Brussels has faced calls from the likes of Germany, France and Italy to introduce powers that would allow the bloc to intervene in state-backed acquisitions of some of the continent’s biggest companies.
But EU officials say such measures could set a precedent that would prevent similiar takeovers by state-backed European companies in the future.
There are growing concerns of an imbalance between China and Europe, the world’s two largest markets, with Chinese investors last year spending four times more on takeovers in the EU as member states did in the Far East.
A report by research company Rhodium Group and think tank Mercator Institute for China Studies estimated Chinese investment in the EU was more than £29.5bn in 2016, up 76 per cent.
That’s compared to just £6.5bn worth of EU acquisitions in China in the same period.
Member states, as well as some MEPs, want to adopt a US-style approach to foreign investment, where a committee weighs up a proposed acquisition against domestic and security interests.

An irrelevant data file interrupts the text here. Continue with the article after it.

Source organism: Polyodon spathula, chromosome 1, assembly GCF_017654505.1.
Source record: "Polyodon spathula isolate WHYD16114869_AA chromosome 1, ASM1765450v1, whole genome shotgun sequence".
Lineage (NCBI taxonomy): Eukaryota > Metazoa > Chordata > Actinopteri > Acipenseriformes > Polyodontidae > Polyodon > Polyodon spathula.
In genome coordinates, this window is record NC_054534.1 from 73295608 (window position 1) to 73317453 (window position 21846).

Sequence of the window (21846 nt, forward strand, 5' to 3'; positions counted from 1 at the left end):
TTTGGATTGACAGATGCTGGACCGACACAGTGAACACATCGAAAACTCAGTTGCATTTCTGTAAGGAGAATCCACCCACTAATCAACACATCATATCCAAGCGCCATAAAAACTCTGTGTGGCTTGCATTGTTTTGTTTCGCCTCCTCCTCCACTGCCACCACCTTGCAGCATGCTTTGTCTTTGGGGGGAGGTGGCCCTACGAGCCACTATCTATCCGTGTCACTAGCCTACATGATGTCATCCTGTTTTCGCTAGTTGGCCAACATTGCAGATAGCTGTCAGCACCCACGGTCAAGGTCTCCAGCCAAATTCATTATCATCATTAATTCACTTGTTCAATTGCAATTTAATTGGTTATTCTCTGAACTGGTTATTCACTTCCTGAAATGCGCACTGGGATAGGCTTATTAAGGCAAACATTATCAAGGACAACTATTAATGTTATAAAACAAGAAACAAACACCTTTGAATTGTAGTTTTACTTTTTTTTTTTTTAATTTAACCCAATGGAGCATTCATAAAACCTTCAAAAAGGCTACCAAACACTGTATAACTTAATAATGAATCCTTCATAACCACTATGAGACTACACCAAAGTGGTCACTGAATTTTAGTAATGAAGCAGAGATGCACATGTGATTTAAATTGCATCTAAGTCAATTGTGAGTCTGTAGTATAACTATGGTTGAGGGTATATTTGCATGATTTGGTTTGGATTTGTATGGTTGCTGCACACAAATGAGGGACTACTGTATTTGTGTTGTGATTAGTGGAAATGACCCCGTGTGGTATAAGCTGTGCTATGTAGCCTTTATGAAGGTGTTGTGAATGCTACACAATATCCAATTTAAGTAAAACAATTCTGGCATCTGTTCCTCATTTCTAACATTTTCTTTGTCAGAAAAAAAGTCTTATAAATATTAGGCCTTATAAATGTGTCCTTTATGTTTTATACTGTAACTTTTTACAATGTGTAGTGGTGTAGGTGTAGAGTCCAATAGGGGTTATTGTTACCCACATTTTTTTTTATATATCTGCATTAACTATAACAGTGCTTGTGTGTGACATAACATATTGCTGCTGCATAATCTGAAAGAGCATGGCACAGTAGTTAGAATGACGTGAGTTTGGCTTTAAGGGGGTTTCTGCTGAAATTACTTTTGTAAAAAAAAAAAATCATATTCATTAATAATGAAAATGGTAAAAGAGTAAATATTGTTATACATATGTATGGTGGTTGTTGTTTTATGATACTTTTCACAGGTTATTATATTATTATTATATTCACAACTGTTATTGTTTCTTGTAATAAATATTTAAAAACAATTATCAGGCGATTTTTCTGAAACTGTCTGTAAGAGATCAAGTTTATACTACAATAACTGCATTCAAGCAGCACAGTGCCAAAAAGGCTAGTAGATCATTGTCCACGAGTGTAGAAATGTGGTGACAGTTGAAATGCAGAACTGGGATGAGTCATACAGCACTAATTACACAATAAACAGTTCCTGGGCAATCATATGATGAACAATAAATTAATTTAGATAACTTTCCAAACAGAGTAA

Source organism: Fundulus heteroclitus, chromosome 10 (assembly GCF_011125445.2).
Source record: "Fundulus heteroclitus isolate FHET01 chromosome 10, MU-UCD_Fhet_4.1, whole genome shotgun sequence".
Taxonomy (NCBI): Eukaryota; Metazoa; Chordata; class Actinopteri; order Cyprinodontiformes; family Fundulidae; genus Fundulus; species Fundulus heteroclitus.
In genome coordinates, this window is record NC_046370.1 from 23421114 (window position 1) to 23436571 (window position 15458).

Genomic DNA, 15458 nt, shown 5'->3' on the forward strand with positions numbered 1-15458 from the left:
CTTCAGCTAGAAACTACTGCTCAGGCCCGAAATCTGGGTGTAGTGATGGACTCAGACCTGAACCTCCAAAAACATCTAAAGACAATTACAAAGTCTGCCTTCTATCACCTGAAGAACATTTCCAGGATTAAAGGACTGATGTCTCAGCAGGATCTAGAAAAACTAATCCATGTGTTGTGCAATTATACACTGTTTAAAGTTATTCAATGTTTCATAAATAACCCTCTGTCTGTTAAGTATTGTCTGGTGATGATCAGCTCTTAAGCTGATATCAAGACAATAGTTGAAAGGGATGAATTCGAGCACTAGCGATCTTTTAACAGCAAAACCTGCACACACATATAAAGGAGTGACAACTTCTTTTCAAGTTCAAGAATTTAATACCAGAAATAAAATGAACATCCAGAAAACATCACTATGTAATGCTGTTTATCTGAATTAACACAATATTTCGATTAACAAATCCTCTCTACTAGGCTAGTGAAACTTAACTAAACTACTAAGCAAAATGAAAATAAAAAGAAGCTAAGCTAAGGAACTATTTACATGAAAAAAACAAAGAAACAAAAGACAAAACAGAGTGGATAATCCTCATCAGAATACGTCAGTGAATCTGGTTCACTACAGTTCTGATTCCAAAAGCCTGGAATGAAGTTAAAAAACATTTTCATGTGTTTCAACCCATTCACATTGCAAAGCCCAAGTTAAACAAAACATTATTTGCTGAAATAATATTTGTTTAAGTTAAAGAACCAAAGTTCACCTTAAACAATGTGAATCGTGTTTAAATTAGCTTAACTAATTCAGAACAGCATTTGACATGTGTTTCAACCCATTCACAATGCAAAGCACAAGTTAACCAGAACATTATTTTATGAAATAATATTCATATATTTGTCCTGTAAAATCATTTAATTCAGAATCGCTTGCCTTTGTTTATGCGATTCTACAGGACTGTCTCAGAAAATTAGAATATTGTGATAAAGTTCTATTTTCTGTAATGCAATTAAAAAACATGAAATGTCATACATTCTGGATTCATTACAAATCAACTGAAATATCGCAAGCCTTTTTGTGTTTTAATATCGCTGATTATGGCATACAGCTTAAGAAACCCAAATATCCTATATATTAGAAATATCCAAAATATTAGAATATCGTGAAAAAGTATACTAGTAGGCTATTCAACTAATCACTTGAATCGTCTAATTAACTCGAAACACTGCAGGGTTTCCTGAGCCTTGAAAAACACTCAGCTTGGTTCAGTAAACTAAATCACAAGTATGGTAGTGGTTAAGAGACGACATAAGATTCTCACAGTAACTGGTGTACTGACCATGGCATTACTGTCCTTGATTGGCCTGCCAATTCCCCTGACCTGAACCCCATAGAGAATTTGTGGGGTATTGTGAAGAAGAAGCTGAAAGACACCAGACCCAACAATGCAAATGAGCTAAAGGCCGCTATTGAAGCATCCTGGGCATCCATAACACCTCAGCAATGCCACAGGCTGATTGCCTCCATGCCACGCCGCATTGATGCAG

It comes after German robot manufacturer Kuka was sold to Chinese firm Midea for £3.8bn in January, despite complaints from German Chancellor Angela Merkel.
But while Brussels officials accepted it was important for EU countries not to be “influenced” by “aggressive acquisitions”, Europe had to remain open to overseas investment.
European Commission vice-president Jyrki Katainen, in charge of EU overseas trade policy, told the Financial Times: “It’s quite difficult to imagine that the commission would say to the owners of a company or the entrepreneur that you are not allowed to seal your company because you are too good.
“If EU companies have the same rights as other countries’ companies to buy companies, then you don’t need to be worried.”